WTA Launches "40 Love" Ad Campaign Fox Ties Super Bowl Ad Sales To FS1 RGIII Signs Endorsement Deal With USAA Bat Sponsors Big In College Baseball Rose Stands To Cash In From U.S. Open Win HP, NASCAR Sign Three-Year Deal NCAA Could Seek Legal Costs In O'Bannon Case Octopus Pants Cause Stir At U.S. Open NBC Sports Concludes Successful Upfront Season Mets Decide Against Dating Website Pitch
Upcoming Conferences and Events
SBD/November 16, 2012/Marketing and Sponsorship
WWE's Branding Extends Beyond Programming As Talent Builds Mainstream Appeal
Published November 16, 2012
BRAND RECOGNITION: In many ways, Cena is the embodiment of what the WWE has become -- a marketing machine with myriad products that appeal to a wide cross section of a global audience. WWE Exec VP/Talent & Live Events Paul Levesque, who also performs under the Superstar name Triple H, said that WWE Superstars are similar to Heat F LeBron James in that people are working to extend James’ brand to that of the NBA and his club. "In what we do, it’s just a little bit different because it seems outside the box,” said Levesque. “Our guys are playing characters on a television show, and then they are their own brand outside of it. Sometimes those brands are the same; sometimes those brands are very different. ... John is kind of different because what you see with John Cena on TV is really what you get with John the person, a lot of it. There’s not a massive disconnect between who he is and the character.” Sculpting that brand is often a 50-50 proposition. Levesque noted some of the WWE Superstars take a hands-off approach in the creative process and allow the company to dictate the character’s direction. Others, like Cena, are very involved in the process. Although Cena said that the key to crafting image is not wavering from your ideals, Levesque points to the star’s personality as the selling point. “John is just a magnetic guy that people are attracted to and want to watch in some way and that helps him.”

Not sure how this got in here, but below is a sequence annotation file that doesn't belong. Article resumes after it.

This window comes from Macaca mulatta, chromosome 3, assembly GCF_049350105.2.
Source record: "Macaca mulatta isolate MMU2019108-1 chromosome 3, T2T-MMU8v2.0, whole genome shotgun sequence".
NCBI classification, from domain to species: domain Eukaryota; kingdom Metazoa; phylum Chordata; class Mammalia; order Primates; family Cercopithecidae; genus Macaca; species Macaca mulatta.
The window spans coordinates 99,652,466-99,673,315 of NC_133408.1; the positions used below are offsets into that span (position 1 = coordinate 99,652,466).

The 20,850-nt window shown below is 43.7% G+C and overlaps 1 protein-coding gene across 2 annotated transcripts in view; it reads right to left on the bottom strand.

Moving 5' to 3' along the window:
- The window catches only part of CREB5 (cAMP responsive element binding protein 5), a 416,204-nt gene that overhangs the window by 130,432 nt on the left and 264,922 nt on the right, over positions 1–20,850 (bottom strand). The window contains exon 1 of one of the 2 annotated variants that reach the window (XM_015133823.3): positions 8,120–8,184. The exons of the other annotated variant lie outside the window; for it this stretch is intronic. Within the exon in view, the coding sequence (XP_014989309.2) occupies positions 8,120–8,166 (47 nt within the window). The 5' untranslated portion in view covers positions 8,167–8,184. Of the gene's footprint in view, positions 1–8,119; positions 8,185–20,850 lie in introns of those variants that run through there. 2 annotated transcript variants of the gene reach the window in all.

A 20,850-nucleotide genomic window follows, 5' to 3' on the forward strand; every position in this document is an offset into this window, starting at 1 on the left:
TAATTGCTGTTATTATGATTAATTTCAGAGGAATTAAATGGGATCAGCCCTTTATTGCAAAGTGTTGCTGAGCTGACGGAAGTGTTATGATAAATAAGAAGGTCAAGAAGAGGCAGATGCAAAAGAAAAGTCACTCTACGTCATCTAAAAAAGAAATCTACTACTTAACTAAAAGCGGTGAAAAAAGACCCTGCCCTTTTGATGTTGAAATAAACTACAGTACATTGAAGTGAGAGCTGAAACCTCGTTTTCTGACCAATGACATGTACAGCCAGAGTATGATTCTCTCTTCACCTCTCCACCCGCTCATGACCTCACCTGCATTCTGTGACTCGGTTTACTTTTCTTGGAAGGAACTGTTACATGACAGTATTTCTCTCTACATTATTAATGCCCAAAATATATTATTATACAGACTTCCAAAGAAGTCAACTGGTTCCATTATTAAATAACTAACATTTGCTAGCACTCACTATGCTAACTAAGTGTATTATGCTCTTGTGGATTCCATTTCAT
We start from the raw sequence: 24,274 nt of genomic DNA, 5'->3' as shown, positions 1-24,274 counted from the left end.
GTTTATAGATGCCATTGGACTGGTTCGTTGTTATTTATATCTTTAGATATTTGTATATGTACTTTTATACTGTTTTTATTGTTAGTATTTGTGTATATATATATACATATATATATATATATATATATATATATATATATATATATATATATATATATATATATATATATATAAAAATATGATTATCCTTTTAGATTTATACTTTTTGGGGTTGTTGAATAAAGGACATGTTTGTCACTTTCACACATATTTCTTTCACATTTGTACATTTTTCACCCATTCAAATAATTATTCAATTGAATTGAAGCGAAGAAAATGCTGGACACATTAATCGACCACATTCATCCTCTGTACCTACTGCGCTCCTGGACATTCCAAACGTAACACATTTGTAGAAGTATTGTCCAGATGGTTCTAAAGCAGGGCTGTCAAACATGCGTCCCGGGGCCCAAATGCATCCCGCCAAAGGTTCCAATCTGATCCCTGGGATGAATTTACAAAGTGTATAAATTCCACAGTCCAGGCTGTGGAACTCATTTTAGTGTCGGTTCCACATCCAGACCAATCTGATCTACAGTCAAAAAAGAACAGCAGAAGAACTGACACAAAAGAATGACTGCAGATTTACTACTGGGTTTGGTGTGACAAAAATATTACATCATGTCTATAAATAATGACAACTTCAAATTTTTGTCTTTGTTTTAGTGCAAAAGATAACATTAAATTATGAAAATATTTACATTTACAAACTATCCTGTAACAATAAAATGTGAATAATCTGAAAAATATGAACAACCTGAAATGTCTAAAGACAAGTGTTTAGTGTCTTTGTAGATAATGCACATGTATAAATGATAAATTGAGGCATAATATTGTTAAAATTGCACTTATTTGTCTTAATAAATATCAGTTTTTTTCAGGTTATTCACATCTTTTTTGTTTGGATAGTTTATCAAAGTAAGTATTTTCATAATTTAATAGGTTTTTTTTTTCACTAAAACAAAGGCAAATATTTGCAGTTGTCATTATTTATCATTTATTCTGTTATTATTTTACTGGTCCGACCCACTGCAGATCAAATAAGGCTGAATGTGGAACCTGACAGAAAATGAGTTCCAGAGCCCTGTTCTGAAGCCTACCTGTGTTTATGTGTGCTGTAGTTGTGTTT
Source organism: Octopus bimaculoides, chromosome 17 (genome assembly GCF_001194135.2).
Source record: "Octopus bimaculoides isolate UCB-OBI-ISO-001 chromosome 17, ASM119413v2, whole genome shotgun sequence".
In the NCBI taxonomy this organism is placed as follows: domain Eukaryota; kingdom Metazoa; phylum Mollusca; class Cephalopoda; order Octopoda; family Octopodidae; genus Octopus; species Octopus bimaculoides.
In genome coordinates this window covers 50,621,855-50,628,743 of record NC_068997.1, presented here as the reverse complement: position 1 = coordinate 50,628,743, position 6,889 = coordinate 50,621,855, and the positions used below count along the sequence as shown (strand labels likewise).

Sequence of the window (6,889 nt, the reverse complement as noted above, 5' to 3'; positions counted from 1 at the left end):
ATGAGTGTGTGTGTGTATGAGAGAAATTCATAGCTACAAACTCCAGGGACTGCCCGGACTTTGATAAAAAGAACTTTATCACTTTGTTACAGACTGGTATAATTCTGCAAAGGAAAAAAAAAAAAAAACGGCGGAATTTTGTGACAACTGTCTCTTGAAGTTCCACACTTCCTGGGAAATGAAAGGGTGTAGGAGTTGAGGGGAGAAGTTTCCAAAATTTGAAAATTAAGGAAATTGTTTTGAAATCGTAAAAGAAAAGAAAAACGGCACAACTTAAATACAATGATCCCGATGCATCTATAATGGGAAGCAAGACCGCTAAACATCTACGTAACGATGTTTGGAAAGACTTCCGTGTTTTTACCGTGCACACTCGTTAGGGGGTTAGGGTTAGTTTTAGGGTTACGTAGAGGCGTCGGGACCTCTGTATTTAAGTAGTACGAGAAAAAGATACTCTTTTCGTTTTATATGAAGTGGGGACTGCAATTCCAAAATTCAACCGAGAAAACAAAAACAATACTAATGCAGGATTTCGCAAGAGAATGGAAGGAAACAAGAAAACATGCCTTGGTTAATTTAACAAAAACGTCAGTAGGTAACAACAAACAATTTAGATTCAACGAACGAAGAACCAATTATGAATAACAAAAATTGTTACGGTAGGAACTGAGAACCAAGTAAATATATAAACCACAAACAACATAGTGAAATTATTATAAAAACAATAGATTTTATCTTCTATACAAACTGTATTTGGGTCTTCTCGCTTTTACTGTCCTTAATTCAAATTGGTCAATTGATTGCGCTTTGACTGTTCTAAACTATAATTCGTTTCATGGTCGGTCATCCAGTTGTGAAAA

GOOD VS. EVIL: The line between “good guys” and “bad guys” within WWE has changed from 30 years ago. Levesque said that society has blurred the line because people recognize that their heroes are flawed. Even Cena, despite his immense popularity, does not always find himself on a crowd’s good side. However, not having WWE Superstars fit cookie-cutter roles has been attractive for potential business partners. Levesque said that some companies want the in-ring persona and others want the real person. “When (WWE Superstar) Mark Henry was in programming last he was a bad guy. He was the ‘World’s Strongest Man’ and an angry giant guy who beat people up,” Levesque said. “But Mark Henry the brand outside the WWE television show … was a big part of our ‘be a STAR’ anti-bullying campaign.”
GETTING STRONGER: With plenty of opportunities outside of the ring for Superstars, WWE encourages its employees to expand their personal brand. “(WWE Exec Chair & CEO Vince McMahon) has a saying: ‘Whatever is good for WWE is good for everybody else,’ and kind of vice versa. … The bigger star you are within the program, the more that opportunity is going to be there for you,” Levesque said. “It’s all about the fans and what they want to buy into.” Cena described himself as a businessman and said he recognized the need to operate as such when he chose his career path. Now, the success of his personal brand is helping fuel the success of WWE. “We’re now in 600 million homes globally. … We truly are going in so many wonderful directions. Whether it’s my fault or the cause, I’m just happy to be a part of it. That’s truly what I hold near and dear. It’s a joy to be able to a part of this when the company is growing out of control, almost."